116 -156 Woodfield Cottages,outhouses and pumps
- Heritage Category:
- Listed Building
- List Entry Number:
- Date first listed:
- Date of most recent amendment:
- Statutory Address:
- Maldin, CM9 4BQ
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This copy shows the entry on 08-Dec-2021 at 00:44:02.
- Statutory Address:
- Maldin, CM9 4BQ
The building or site itself may lie within the boundary of more than one authority.
- Maldon (District Authority)
- National Grid Reference:
A small settlement of industrial housing, comprising three terraces of single storey cottages, developed by the industrialist E H Bentall in 1873 as dwellings for the workforce of the Bentall Agricultural Works, and notable for the early and pioneering use of mass concrete as the principal building material for the development.
Reasons for Designation
116-156 Woodfield Cottages at Heybridge, near Maldon in Essex, a small community of workers housing developed in1873 by the industrialist E H Bentall for the workforce of the Bentall Agricultural Works, are listed at Grade II for the following principal reasons:
Architectural interest :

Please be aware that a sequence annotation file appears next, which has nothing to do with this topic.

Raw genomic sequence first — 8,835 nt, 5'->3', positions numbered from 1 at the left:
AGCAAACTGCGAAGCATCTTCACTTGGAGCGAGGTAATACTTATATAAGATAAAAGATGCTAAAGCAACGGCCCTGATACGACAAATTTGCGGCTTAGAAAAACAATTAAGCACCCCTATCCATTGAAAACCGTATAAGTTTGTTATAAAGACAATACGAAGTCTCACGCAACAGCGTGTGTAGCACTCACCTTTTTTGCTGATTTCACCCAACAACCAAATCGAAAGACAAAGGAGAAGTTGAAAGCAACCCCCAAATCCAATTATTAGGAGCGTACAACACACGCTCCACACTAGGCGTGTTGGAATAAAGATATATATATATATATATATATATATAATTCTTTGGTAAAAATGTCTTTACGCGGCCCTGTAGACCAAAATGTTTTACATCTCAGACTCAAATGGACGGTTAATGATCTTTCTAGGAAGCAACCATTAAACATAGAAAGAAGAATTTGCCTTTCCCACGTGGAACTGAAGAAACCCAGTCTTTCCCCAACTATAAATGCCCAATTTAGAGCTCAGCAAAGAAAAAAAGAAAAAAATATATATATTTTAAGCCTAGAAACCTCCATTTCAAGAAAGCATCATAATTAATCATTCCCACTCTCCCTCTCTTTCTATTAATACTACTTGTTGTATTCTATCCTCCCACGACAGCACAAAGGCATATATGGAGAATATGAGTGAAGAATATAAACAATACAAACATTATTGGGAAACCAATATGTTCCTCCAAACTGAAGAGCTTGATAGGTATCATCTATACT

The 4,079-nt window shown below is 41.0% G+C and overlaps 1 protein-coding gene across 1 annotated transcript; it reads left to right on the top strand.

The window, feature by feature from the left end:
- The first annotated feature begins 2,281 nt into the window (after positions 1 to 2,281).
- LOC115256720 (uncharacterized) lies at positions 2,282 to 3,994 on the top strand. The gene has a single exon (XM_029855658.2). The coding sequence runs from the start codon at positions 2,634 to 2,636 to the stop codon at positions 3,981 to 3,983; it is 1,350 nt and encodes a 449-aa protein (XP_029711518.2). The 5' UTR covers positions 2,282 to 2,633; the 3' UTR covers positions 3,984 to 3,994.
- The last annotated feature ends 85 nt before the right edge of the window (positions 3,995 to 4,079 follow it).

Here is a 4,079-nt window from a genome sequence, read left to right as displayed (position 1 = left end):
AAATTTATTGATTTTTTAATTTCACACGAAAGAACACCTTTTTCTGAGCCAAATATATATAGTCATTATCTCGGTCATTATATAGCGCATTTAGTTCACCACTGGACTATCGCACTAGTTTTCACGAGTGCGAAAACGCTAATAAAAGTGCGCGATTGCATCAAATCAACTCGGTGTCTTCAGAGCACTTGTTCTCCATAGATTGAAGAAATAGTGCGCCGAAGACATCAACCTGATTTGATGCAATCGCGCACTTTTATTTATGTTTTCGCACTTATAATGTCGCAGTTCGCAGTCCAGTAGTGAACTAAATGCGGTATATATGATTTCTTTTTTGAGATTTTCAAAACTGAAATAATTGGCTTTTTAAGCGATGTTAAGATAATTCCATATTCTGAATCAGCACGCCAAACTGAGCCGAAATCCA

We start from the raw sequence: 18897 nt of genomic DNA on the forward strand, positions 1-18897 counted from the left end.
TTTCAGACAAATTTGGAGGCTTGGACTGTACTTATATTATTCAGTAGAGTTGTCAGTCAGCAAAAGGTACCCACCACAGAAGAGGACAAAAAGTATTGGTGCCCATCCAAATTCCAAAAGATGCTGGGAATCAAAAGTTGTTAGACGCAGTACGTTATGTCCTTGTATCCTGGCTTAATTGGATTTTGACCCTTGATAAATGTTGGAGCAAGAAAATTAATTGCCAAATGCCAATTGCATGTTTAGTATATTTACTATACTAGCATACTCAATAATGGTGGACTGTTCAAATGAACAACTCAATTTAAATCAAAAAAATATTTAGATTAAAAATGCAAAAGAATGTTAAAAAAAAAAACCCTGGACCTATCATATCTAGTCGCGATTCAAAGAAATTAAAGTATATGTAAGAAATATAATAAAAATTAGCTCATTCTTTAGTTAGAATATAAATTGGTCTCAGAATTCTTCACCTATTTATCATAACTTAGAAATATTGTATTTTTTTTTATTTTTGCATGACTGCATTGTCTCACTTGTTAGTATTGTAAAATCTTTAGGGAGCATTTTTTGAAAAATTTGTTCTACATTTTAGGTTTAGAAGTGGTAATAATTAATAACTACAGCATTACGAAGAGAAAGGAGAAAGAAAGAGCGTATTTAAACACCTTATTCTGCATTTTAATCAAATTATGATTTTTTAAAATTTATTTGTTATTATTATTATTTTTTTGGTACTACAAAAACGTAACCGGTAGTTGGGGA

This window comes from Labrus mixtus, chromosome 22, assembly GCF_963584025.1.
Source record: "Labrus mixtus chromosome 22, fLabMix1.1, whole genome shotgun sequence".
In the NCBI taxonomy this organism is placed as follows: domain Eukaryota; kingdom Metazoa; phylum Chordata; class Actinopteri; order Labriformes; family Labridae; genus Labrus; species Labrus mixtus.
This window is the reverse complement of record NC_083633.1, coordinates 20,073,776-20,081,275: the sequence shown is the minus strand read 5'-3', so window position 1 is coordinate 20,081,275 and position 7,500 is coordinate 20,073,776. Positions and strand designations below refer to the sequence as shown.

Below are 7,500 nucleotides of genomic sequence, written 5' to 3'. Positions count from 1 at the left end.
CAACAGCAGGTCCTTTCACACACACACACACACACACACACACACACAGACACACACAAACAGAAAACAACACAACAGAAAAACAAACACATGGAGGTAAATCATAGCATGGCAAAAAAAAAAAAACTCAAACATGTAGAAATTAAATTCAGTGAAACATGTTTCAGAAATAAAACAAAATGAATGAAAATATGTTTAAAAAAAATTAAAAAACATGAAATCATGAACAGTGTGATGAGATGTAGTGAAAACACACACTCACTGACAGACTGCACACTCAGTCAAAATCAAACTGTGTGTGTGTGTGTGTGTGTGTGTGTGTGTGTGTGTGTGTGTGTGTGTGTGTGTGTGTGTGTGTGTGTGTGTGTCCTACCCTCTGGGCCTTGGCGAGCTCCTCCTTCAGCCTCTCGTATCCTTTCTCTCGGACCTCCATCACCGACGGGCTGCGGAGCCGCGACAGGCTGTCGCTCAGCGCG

* as an early, rare and substantially intact survival of a mass concrete housing development and a pioneering application of a material which has become the most widely-used constructional material of the present age.
* as a complete late C19 example of a planned industrial housing community by a notable and innovative industrialist, in the traditions of the late C18 and early C19 developments at Cromford, Belper and New Lanark, in this instance providing experimental dwellings built of mass concrete together with generous gardens, outbuildings incorporating privies and a communal water supply, all within a greenfield site.
Woodfield Cottages Heybridge, near Maldon in Essex were completed in 1873, and were originally known as Bentall's Concrete Cottages, having been built for Edward Hammond Bentall (1814-1898), a local manufacturer of agricultural machinery,for his workers. The business originated in the late C18, and continous expansion and the development of a nation-wide market led to the company becoming the mainstay of Maldon's economy in the late C19 and early C20. As the original name suggested, the cottages were constructed of reinforced concrete, and arranged in three parallel terraces to the west of Colchester Road in Heybridge. They were originally single-storied, designed with flat roofs, and referred to as 'Flat Tops'. However, water penetration through the roof structure led to the addition of pitched roofs in 1918, and subsequently, attics have been developed in some cottages. Facing the terraces were low, paired outhouses, to the south of which were gardens. The terraces were listed in 1971, together with the outhouses, contemporary water pumps and a lamp standard (since removed). At the time of listing it was noted that a number of the cottages had already undergone alteration, with replacement windows and added porches, and this trend has continued to the present day, as observed during the site inspection (June 2019), with the addition of attics, roof windows and dormers of varied design.